ROUYN-NORANDA, Quebec – At least he didn’t whiff completely.

Lewiston Maineiacs’ defenseman Chad Denny rifled a pass from just inside the blue line toward newcomer Alex Beaton. The puck hit the prospect’s stick and wobbled off into the corner. Beaton bent down onto his stick, upset with himself. Denny smiled, skated in a circle, and fired another one, this time a bit softer.

“You have to break ’em in,” Denny said after Tuesday morning’s practice with a laugh.

Beaton, who played for the Dartmouth Subways of the Nova Scotia Midget Hockey League and was a 2006 draft pick, arrived just prior to the 11:30 a.m. skate after catching an early flight from Halifax.

“It’s a lot faster, even the passes are harder here already,” Beaton said. “Everyone’s stronger. This is a big jump.”

In Dartmouth, Beaton was third with 105 points in 67 games. He led the team in plus/minus with a plus-65.

“He is here just to learn,” Maineiacs’ coach Clem Jodoin said. “He is here to skate in practice and to see what it’s like to be here in the playoffs. It’s the experience.”

Tuesday’s practice was Beaton’s first since the Maineiacs sent him back to Dartmouth after training camp for more seasoning.

“We had a pretty good year,” Beaton said. “We had a lot of good players. We made it to the finals of the Atlantics.”

Beaton has found some willing helpers. Captain Marc-Andre Cliche sat with him on one bus ride, while 20-year-old veteran Simon Courcelles planted himself next to Beaton on another.

“This really seems like a first-class organization,” Beaton said. “Everyone seems focused and ready to go.”

Though Beaton knows he is only with the team to learn, the team has the No. 5 game jersey bearing Beaton’s name.

“Just in case for the future,” Jodoin said. “You never know with injuries.”

Beaton doesn’t mind at all, either.

“Just being here, watching what these guys do,” Beaton said. “Practicing with them and learning some stuff. Even if I don’t play at all, it’s still a great experience.”

Can I have your autograph?

Minutes before the Maineiacs’ charter flight touched down in Rouyn-Noranda on Monday, the flight attendant emerged with a pen and a small piece of paper.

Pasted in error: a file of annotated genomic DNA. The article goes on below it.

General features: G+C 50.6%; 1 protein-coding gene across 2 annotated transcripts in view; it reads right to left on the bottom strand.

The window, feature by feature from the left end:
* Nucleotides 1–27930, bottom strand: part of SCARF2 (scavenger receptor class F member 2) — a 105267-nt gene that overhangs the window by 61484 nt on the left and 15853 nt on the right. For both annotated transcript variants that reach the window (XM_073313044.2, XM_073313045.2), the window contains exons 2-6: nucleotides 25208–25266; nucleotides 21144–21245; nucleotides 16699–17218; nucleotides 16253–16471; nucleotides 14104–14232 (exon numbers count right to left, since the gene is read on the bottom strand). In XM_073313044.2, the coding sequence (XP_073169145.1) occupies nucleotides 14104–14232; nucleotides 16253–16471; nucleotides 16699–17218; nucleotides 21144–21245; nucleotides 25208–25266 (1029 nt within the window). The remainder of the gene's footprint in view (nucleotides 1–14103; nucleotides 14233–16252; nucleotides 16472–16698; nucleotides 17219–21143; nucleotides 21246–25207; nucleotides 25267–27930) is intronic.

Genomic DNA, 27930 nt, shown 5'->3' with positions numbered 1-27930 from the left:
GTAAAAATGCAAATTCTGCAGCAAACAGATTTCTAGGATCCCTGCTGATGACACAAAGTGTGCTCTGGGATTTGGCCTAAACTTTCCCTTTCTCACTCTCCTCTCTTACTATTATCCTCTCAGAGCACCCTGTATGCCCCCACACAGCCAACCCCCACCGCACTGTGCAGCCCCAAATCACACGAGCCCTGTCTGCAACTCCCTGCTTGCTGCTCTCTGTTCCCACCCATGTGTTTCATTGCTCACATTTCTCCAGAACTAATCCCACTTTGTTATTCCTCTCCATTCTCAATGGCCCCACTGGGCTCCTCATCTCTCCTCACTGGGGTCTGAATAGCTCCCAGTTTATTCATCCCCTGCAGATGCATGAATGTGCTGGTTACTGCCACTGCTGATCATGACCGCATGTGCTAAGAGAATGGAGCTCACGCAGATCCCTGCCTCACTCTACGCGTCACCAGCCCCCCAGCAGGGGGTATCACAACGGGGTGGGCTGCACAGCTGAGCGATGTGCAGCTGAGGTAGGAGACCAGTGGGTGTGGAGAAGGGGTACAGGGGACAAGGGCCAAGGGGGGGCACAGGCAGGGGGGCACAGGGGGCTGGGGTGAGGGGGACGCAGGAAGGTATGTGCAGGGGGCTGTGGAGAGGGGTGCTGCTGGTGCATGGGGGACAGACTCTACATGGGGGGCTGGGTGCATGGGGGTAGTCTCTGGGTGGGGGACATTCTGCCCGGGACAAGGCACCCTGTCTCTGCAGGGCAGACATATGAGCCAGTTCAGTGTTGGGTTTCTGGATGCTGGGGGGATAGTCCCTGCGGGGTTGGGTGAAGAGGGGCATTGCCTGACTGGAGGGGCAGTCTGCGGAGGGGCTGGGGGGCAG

She turned to goaltender Jonathan Bernier, who was seated in the front row.

“Are you the goalie?” the flight attendant asked.

Finding out that he was, she asked Bernier to sign her small piece of paper.

“The captain’s son is a little goalie,” she said. “He’d love to have the goalie’s autograph.”

Bernier smiled and signed it. It was likely the warmest reception he’ll get in Rouyn-Noranda all week.

Chill out

The Maineiacs left Lewiston at 11:30 a.m. Monday. The air was a sunny 79 degrees. They arrived on the tarmac in Sherbrooke at 4:30 p.m. The temperature there was 81.

Upon landing at the Rouyn-Noranda at 6:45 p.m., the players, some still in short sleeves, stepped into the wet chilly air. The temperature – 40 degrees.


Back to school

The Maineiacs are used to traveling by bus. A coach bus has chauffeured the team to every game to date this season. A coach bus brought the team to the airport in Sherbrooke on Monday, and another picked Lewiston up at the airport in Rouyn-Noranda.

On Tuesday morning, though, the team boarded a classic yellow school bus.

The ride was a bit rougher than normal, and the bus tossed the players about with every dip in the road. But they still made it to practice on time.

And no, the bus driver didn’t get lost or bring them to an elementary school.

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